Northeast people struggle hard to make distant lands their own

Last Updated: Sat, Aug 18, 2012 18:40 hrs

‘The girl from F&B’ in Siddhartha Deb’s book The beautiful and the damned: Life in new India describes the hopes and disappointments of Esther, who hails from Manipur and works at a high-end Delhi restaurant. Scores of Esthers work in beauty parlours, man front desks of hotels, take orders in restaurants and look after customers as shop assistants, availing of the boom in India’s services industry to find work and build a life away from home.

Through this week, a mix of technology-fuelled rumours of a backlash to the violence in Assam drove away these people, migrants from the northeast states, from several cities, including Bangalore, Pune, and Nashik. Hundreds lined up at railway stations in Bangalore to catch trains back home. The railways obliged, running special trains to transport them back.

The fear psychosis and the exodus left businesses that depend on contract labour from the northeast — restaurants, retail chains, security agencies, technology companies — scrambling to adjust. “It is difficult to find overnight replacements, be it in any field. We are asking existing employees to put in more hours of work until replacements come in with proper training,” said Darshan Bal, vice-president, Karnataka Security Services Association, a 9,000-strong security agency. Security agencies employ about 100,000 people in Bangalore, 15-20 per cent from the Northeast.

“We spend about Rs 3,000 on training a guard for about 15 days, before deploying them at work. It would cost us huge money to find the right talent from among locals and train them for security jobs,” said Bal. Those fleeing feel an equal loss, but are unwilling to stay back.

A new phenomenon
According to the 2011 census, for the first time since 1921, urban India added more to its numbers than rural India, hinting at distress migration. Experts, however, say migration from the northeast is a relatively new phenomenon. Prabhu Mahapatra, who works in the department of history, Delhi University, says the northeast has always been at the receiving end of migration. “Some of the biggest and earliest migration in recent history was towards the northeast. About five to ten million people from Bihar and Jharkhand migrated to the northeast in the late nineteenth century, to tea gardens. This continued for nearly a century, till independence. Today, these migrants are called adivasis,” he said.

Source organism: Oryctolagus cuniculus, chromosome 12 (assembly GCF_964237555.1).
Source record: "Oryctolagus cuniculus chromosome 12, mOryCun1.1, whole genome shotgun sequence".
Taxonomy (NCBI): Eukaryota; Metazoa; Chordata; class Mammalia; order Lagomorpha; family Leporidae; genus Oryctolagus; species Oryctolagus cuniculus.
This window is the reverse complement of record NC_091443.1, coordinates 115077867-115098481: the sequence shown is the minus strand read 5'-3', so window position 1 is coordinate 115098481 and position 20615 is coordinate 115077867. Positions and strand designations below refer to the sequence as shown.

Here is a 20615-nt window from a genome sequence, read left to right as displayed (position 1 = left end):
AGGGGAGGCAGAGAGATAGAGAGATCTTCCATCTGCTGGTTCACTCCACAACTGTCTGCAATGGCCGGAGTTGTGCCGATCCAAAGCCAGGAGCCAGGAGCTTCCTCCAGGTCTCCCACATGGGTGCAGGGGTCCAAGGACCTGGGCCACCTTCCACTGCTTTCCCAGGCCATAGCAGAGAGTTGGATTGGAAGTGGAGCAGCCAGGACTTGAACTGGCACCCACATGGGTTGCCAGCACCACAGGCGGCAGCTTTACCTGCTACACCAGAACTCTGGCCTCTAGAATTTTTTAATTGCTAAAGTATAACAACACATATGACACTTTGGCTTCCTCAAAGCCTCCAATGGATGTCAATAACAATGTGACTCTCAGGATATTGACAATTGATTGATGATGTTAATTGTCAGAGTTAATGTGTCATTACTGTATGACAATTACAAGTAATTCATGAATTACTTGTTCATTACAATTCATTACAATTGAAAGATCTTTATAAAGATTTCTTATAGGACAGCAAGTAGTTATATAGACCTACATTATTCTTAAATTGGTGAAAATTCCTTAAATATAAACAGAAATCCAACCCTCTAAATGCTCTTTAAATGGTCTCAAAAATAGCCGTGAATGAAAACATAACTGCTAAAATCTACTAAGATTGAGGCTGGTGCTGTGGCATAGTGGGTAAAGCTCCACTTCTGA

“For some time, migration of students from the northeast has been happening, but labour migration is a recent development. Remittances from migrants cannot have assumed a very large size in such a short time,” he added. As Deb points out in his book, Esther’s search would be part of India’s growth story, especially since opportunities back home are limited.

Assam, racked by riots between Bodos and Muslims in recent weeks, recorded 8.4 per cent growth in gross state domestic product in 2011-12, higher than the 6.5 per cent national average, according to data from the Ministry of Statistics and Programme Implementation.

And, it was the third-fastest growing state in the northeast. However, this does mean the state is well-off, in terms of economic growth, as the growth was recorded on a small base.

It contributed merely 1.4 per cent to the national gross domestic product. Assam also had the third-lowest per capita income, just above Bihar and Tripura. Its per capita income stood at Rs 33,633 a year, nearly half the national average.

Job market experts agree lack of opportunities would ensure those fleeing, returned. “It will be difficult to say whether the current issue is a temporary or a permanent one; we have to wait at least for a week.

The northeast does not have much industrial activity, so people don’t have a choice other than migrating.

In 1994-96, for most voiced-based business process outsourcing offices, employees were recruited from this part of the country, since they had good command of English, partly owing to the influence of Christianity in most of these areas. That is why there is a major Northeastern population in Bangalore,” said E Balaji, managing director and chief executive, Ma Foi Randstand.

Those fleeing realise the truth in this. Dhaniram Das, a resident of Kamrup district in Assam, migrated to Bangalore in search of a job eight years ago and now earns about Rs 15,000 a month in a security agency.

Das does not want to leave his lucrative job and return home. He says the most he would earn in Assam would be Rs 3,000 a month.

Working along with him in Bangalore are 20 people from his village. “I am scared and not to able to focus properly,” said an anguished Das.

For now, the exodus is continuing. Despite the government’s assurances, about 3,000 Northeast citizens have left Mumbai, Pune and Nashik for their respective states. Students and workers continue to be fear-stricken in many parts of the country.

“Our parents back home are calling us to return immediately, or else they would come here. We don’t want to risk their life, as well as ours, here. So, we are going back,” a group of north-eastern students said at the railway station in Bangalore. “I have been camping at the railway station since last night, as I did not get a train. I hope to catch one today. All my friends are with me, and we feel secure here,” said Dakshin Singh, a resident of Manipur.

With inputs from Sreelatha Menon and Dilasha Seth in Delhi, Sanjay Jog in Mumbai and T E Narasimhan in Chennai.

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